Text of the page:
"And he has said to me, 'My grace is sufficient for you'" (II Cor. 12:10). Fighting the fight of faith for the gospel of grace takes dependence upon God, says Dr. VanVonderen, not education, status, power, fame, but pure dependence on the Shepherd. Hang on to God and tell the truth.

(5). Messes are not bad.

Dr. VanVonderen says in unhealthy religious systems the person who exposes problems becomes the problem. But the truth never causes the mess, it just exposes it. In fact, says VanVonderen, messes aren't bad.

In I Corinthians 11:18-19 Paul says to a very contentious church in Corinth "I hear that divisions exist among you; and in part, I believe it. For there must also be factions amont you." There must be factions? What about peace at all costs? What good thing can come from division? Paul answers, "In order that those who are approved may have become evident among you" (v. 19). Only in the midst of division will you be able to tell who genuinely cares about God and His ways from the heart. Messes can be good.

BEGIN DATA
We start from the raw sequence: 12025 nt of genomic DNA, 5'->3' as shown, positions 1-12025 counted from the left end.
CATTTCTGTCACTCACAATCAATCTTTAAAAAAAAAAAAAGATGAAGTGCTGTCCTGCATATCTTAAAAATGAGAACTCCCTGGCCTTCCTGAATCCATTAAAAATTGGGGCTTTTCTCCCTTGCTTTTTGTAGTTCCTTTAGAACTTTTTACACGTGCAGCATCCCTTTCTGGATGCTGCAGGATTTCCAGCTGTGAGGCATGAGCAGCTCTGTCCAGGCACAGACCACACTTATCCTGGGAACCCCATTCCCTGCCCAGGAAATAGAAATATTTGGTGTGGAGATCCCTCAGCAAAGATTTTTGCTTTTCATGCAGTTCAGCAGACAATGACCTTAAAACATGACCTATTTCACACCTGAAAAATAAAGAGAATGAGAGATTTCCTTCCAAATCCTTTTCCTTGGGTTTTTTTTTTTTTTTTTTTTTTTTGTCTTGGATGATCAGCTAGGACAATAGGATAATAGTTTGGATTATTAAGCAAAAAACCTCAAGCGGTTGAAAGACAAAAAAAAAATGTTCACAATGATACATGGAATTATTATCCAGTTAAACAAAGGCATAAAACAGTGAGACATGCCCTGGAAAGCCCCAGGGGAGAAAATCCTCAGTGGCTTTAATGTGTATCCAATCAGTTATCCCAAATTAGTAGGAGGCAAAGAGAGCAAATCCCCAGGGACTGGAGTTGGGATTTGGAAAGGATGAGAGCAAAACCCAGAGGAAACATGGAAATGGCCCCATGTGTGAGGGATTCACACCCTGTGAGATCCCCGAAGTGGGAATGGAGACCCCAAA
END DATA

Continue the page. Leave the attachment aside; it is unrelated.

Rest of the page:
(6). Confront the leaven.

If a little leaven leavens the whole lump, where there is leaven in an abusive religious system, there must be attempts to remove it in order that the entire organization is not destroyed.

(7). Know how a healthy spiritual religious system funtions.

Transparency, servanthood, unselfishness, focus on the Kingdom, humility, grace, cooperation, affirmation, and other adjectives can describe a healthy system. Dr. VanVoderen closes his book by drawing a diagram of a healthy spiritual organization.